Brian Feldpausch: So, one of the you know, one of the reasons you know, I guess they talk about the black dirt days is in black dirt and Grundy county in central Iowa is is where it where it all started. And you know, it all started back. It's black because of the of the level of organic matter in it. And that organic matter is from all the years of prairie grass that were in central Iowa. And every year, of course, the grass grew and then it froze off and died. And then that that dead grass broke down and created more organic matter, more natural nutrients in the soil. And that created this black layer of soil in central Iowa, and especially here in the Grundy, Marshall County area, and other pockets around the state. That black layer of soil is very fertile. And it creates a really good atmosphere for growing, growing crops corn and soybeans in particular. At one time, it was up to two feet deep. They say in spots, it still is today in some areas, it's it's a little shallower than that, you know now because of years of farming and stuff, but but but it's been very, very good. And, and and here's like this, you know, where it's been very dry. That soil and that combination of soils from, from a historic standpoint, has holds water very well. And so year in and year out. Central Iowa is able to grow good corn crops.
Heidi Kaisand: That is awesome. My gosh, we're off to a great start learning so much. We'll be back right after this. Welcome back to create with Heidi, this is Heidi Kaisand. And we're getting down in the dirt this morning with Brian Feldpausch who is a Grundy county farmer. And he was explaining BEFORE THE BREAK about like how that black dirt was was created. It's what I use the word composting like when you're talking about the those prairie grasses and dyeing and stuff. I mean, it's like that over years of time that those kinds of or that organic matter just kept getting richer and richer is what I'm hearing from Yeah,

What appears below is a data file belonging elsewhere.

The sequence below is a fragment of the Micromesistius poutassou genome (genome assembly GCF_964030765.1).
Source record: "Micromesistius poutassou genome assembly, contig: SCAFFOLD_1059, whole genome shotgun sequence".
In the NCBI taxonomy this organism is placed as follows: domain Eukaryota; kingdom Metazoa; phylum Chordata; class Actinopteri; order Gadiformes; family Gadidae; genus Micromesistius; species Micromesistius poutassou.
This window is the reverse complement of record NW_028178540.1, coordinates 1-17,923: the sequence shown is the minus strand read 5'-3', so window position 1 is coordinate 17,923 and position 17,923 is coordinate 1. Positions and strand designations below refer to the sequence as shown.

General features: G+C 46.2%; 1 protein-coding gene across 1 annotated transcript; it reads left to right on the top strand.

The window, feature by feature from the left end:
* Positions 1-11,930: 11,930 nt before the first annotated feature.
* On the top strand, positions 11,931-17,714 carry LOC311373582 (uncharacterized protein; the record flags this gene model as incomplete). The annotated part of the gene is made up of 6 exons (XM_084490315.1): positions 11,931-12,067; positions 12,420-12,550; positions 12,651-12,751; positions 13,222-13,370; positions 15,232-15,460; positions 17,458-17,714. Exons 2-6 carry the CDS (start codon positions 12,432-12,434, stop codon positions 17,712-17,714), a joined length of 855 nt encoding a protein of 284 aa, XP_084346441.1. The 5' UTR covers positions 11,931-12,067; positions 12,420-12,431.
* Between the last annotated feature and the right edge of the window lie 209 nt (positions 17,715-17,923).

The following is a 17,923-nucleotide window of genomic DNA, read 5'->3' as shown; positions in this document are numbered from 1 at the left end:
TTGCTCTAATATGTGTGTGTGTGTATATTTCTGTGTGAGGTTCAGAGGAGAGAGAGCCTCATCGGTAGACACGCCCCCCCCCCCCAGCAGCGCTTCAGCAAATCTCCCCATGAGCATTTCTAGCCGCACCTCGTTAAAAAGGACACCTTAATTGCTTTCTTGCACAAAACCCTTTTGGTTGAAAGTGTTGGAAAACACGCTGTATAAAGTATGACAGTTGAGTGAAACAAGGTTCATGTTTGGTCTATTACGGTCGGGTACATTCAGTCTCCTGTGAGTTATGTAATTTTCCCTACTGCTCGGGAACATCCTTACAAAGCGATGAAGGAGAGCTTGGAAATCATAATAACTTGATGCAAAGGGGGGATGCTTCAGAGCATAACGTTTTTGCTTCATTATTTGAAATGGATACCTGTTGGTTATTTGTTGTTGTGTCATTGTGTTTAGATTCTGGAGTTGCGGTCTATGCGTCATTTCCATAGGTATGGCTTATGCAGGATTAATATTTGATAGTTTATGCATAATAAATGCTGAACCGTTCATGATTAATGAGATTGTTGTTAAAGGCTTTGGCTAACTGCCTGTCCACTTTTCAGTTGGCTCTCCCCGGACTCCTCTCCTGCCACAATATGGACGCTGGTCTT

Brian Feldpausch: yeah, it's just like, the lifecycle of soil or plants in it is a lot like, now we do a lot of the law gardeners, you know, do a lot of composting to do it, it was done the exact same way. And it was done naturally. And that's, that's kind of a little bit why we see so many farmers adopting cover crops today, you know, when we're going out and planting grasses in the fall after we take the corn and soybeans off, because doing that is going to enrich the soil again and hold the soil in place into the future.
Heidi Kaisand: Oh, absolutely. And, you know, in farming? Oh, you know, I think that some people, you know, outside of farming communities, you know, I don't say don't understand all of the technology, and the the information that that you as a farmer employ to to make not only the best crop, but to also be a conserver of the land. And, and I think I think it's just amazing, like what you're talking about right now, is that cover crops is that instead of you don't just go out and plant something in the spring, harvest it and leave the grant the ground until next year, it's a it's a year long process to make sure that you're taking good care of that land.
Brian Feldpausch: Right, right. It sure is. And you know, for years, farmers have been adopting like conservation plans and conservation tillage, where we leave a lot more of the crop residue on the soil surface. So it breaks down easier naturally and stays on top of the soil and, and protects the soil. And then the last Oh, probably 10 years, then there's been a step to using what we call cover crops and that could just be as simple as a rye crop that just gets planted in the fall right after we take the corn or soybeans off and it grows up and gets about a foot two foot tall and then in the spring we plant into it and it dies off or we kill it off. So so it'll become that organic matter. And that and that blanket to kind of choke out the weeds to to use less pesticides and that and then we just just grow the corn crop and who are soybean crop and start all over again. The following year.
Heidi Kaisand: Yes. And and you rotate crops to to make sure that nitrogen levels and different things I'm, like I know enough to be dangerous but I don't know enough to you know, but right you rotate crops so that Yeah, because different plants need different nutrients.
Brian Feldpausch: Yeah, you know like the corn crops need a lot of extra nitrogen fertilizer and then so we rotate those soybeans because soybeans actually use more nitrogen, but soybeans have the ability to create or fix their own nitrogen in their root system. And I won't go into too much detail on that, but they're able to do it. And then and then the following year, there's some of that nitrogen available for the corn crop. So farmers rotate between corn and soybeans generally. So then they're able to the corn crops able to use some of that nitrogen that's leftover from the soybean crop. So they have to, or they're able to use less less purchased nitrogen or or extra nitrogen fertilizer that we put on.